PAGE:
This September, the north London venue will host accessible, shortened productions of works including Puccini’s La bohème and Mozart‘s The Magic Flute.
The audience will be able to watch the live performances from their cars, while the musicians and singers are safely spaced out on stage to comply with social distancing measures.
Stuart Murphy, the chief executive of ENO, told The Guardian that it is “a bit of an experiment and if it works it might be a way of bringing the artform to people in a totally different and authentic way”.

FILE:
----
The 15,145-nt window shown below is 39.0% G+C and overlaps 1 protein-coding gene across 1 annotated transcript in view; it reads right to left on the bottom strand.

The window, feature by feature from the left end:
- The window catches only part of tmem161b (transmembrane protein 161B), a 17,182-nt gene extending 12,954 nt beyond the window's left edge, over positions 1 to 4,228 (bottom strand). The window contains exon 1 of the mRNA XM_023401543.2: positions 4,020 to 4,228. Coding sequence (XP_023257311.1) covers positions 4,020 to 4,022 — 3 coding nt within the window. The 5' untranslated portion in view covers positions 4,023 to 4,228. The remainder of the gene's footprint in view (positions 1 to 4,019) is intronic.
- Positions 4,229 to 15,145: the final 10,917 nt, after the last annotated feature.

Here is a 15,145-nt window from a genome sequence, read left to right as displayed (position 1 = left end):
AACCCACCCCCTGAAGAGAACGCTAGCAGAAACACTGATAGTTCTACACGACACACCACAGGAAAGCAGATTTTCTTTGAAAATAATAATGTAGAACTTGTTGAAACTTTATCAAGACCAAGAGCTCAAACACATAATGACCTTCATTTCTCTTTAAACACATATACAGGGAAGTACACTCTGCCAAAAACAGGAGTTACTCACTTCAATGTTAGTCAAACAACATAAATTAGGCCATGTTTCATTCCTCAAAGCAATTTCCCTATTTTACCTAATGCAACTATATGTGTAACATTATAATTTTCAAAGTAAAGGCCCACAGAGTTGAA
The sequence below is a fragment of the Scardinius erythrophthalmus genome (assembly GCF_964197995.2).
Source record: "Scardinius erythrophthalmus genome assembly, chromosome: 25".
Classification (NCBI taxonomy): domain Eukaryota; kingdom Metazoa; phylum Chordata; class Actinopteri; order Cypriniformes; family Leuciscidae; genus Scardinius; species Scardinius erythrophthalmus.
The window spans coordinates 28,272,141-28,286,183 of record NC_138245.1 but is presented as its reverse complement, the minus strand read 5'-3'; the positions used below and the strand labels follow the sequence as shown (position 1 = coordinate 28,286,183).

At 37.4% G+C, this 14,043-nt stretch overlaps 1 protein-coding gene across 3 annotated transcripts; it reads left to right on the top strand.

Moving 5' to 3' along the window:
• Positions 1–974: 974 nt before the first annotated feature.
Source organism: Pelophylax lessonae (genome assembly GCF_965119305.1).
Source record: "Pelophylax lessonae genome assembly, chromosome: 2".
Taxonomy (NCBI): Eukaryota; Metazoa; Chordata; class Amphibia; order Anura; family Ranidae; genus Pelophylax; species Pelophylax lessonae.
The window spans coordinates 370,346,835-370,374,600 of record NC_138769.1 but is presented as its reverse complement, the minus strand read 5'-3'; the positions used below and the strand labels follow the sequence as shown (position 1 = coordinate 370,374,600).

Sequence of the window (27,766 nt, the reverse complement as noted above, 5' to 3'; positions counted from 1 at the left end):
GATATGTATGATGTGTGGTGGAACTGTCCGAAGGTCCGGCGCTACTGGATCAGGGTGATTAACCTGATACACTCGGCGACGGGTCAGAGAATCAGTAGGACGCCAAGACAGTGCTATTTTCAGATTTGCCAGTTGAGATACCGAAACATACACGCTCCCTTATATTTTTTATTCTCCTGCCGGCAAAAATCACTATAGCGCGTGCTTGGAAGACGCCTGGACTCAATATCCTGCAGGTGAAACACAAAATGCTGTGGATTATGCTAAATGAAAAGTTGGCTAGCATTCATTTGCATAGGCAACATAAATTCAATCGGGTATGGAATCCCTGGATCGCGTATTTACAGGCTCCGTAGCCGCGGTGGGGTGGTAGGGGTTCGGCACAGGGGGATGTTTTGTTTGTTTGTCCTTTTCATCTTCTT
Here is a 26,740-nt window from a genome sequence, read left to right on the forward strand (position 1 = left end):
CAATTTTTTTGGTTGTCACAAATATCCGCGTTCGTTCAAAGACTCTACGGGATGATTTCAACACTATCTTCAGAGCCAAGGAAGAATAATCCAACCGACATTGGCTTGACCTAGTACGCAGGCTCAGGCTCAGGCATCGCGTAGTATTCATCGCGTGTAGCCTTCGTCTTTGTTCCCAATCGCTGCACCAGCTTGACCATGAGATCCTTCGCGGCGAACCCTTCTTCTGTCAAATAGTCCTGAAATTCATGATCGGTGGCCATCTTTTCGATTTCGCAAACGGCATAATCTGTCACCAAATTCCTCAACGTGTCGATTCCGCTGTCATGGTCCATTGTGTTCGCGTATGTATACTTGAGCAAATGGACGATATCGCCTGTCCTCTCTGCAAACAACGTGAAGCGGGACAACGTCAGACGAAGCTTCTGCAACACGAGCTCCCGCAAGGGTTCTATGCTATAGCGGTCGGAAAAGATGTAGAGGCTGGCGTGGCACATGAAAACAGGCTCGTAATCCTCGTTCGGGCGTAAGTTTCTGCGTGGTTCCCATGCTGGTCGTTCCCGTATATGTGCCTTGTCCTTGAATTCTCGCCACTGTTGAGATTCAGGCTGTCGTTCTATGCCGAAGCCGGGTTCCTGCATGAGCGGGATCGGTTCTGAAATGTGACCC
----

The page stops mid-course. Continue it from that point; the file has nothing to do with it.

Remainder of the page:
“I miss seeing my brother and sister, seeing my mates close up, and I miss seeing something live. It is human nature to yearn for that. Hopefully we can offer that universal, collective experience in a safe environment.”
Roughly 300 cars can attend the events, with larger vehicles positioned at the back. Audience members on motorbikes and pedal cycles will also be allowed.
“Instead of clapping or shouting ‘bravo’, it might be that people flash their lights or honk their horn. As long as it’s authentic, we’re not going to force it,” Murphy said.
If the events are a success, ENO will try to replicate them across the UK.
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